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The 2-km-high (1-mile-high) Arenal Volcano, Costa Rica's youngest and most active volcano, dominates the region's landscape.
Volcanologists estimate Arenal's age at around 4,000 years, and it was dormant for at least 400 years until 1968. It may be local folklore, but residents before then referred to Arenal as simply "the mountain" and apparently, despite its conical shape, did not realize it was a volcano. On July 29, 1968, an earthquake shook the area, and 12 hours later Arenal blew.
Since then, Arenal has been in a constant state of activity—thunderous, rumbling eruptions are sometimes as frequent as one per hour. These earthshaking events remind everyone what it really means to coexist with the world's third-most-active volcano. Night is the best time to view the action: on a clear evening you can see rocks spewing skyward. Although everyone refers to "lava," "pyroclastic flow," a mix of incandescent rock and gas, is a more apt description of what the volcano churns out. Call it what you will: the spectacle rarely fails to impress.
Best Time to Go
To be honest, viewing Arenal can be hit or miss any time of year. January through April, especially in the early morning, usually means fewer clouds to obscure daytime views. The dry season's clear evenings give the best spectacle of the volcano's flows. Patience is a virtue here.
Researchers at INBio, the National Biological Institute in Santo Domingo, north of San José have been hard at work around the volcano. They see promise in the lichens growing on Arenal's slopes as a source of new antibiotics.
Best Ways to Explore
If you decide to hike the park's Los Tucanes trail, chances are you'll see at least one of the five species of toucan that have been recorded here: chestnut-billed and keel-billed toucans, the yellow-eared and emerald toucanet, and the collared aracari. You'll never look at a box of Froot Loops the same after seeing the real thing. Hummingbirds also abound on the volcano's slope. Look for anything tiny and purple.
For intrepid hikers who want to get a little closer to the action, Las Heliconias trail, which starts at the park reception center, wends through secondary forest and passes by the cooled lava flow from the 1968 eruption. Los Tucanes trail also leads to the lava fields, but it's more of an uphill hike, beginning near the entrance to the Arenal Observatory Lodge. There's also a hiking trail up to Cerro Chatto, a lopsided, extinct crater, partially filled with water, creating a pretty lake. Volcano activity and lava flow can change suddenly, so check with the park rangers to see which trails are currently safe to hike.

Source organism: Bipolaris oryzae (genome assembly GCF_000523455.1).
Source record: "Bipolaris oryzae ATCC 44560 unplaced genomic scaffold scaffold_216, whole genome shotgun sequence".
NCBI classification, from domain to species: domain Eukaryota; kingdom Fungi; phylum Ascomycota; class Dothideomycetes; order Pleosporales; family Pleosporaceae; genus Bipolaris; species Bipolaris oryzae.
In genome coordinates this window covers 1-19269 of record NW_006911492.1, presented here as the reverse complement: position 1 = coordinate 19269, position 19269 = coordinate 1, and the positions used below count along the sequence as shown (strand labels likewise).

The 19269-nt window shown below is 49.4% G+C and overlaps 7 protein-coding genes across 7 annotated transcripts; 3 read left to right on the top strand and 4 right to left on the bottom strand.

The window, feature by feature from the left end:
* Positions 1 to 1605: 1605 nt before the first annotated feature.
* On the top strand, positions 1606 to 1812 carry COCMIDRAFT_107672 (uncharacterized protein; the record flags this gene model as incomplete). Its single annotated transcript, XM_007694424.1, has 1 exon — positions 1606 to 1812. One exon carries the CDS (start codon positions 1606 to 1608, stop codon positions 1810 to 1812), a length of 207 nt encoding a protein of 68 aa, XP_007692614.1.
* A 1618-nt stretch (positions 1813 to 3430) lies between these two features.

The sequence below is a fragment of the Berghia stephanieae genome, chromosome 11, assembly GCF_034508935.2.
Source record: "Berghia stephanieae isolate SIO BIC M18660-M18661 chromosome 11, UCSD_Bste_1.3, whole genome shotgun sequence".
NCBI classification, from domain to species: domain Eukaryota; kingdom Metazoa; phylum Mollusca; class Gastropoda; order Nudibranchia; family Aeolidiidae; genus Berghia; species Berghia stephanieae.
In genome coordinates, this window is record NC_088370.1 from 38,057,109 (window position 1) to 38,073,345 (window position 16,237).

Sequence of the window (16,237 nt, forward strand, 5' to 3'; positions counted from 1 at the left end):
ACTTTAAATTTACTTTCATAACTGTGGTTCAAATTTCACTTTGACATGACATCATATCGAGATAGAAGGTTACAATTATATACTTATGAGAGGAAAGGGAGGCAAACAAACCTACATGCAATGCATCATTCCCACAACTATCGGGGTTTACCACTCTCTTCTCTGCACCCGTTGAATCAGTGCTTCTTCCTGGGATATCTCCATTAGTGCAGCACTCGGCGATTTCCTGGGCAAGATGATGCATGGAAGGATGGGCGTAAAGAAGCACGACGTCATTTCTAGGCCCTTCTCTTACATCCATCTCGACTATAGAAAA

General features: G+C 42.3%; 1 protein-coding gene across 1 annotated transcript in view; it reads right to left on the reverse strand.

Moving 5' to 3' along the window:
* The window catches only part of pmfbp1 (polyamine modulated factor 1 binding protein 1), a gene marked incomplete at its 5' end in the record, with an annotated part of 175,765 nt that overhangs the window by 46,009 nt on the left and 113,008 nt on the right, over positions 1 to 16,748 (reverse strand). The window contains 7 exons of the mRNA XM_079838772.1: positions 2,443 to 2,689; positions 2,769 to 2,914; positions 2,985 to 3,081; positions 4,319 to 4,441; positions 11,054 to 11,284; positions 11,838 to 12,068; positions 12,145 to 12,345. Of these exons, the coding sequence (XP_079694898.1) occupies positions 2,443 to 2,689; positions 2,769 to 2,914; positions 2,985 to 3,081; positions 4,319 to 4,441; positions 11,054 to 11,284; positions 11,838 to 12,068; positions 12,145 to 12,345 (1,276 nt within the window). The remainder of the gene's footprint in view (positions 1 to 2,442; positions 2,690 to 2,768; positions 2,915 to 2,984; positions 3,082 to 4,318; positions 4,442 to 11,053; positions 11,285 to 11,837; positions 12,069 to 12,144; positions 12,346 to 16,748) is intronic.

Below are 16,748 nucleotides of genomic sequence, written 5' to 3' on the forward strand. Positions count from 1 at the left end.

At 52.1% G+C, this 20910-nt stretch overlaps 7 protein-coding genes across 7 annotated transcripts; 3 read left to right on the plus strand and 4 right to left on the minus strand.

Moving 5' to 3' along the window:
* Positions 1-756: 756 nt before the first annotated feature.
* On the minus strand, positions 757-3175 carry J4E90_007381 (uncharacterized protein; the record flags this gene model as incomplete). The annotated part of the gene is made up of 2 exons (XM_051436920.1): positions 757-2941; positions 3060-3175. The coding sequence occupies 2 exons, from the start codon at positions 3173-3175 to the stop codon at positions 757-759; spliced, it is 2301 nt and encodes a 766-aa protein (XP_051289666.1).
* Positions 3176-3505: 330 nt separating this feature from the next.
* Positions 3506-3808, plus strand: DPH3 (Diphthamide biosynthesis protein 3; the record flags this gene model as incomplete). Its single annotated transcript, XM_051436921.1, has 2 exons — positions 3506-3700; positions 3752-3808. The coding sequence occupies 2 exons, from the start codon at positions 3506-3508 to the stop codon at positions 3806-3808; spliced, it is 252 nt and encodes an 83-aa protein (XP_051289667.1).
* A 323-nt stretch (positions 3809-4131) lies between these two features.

Two words: "from afar." Under no circumstances should you hike even the volcano's lower slopes on your own. Lava rocks and volcanic gas have killed trekkers who got too close, most recently in 2000. The tour operators we recommend know where the danger lies and take appropriate precautions. Wait until around 2 pm to see if the weather will cooperate, and then book your afternoon volcano hike.
Beyond that, take a liberal interpretation of "exploring" the volcano, and gaze at its majesty from the distance and safety of several area hotels, restaurants, and hot springs that afford postcard views.
Top Reasons to Go to the Arenal Volcano
All Budgets Welcome
We lament that budget and even moderate travelers are being priced out of the market in certain regions of Costa Rica. Not so here. Choose from everything from backpackers' digs to luxury hotels in the area around Arenal. Feel free to stay for days, no matter what your budget.
A Perfect Volcano
Look up volcano in the dictionary. You half expect to see a picture of Arenal. Its perfect cone, red-hot flow, plumes of ash, and menacing location close to the tourist town of La Fortuna practically define the term.
Sports and Adventure
No other attraction in Costa Rica has given rise to a list of accompanying entertainment offerings quite so extensive. Come here to pay your respects to Arenal, and you'll find enough other area activities to keep you occupied for days. (You'll also appreciate the backup on those occasions when clouds obscure your view of the volcano.)
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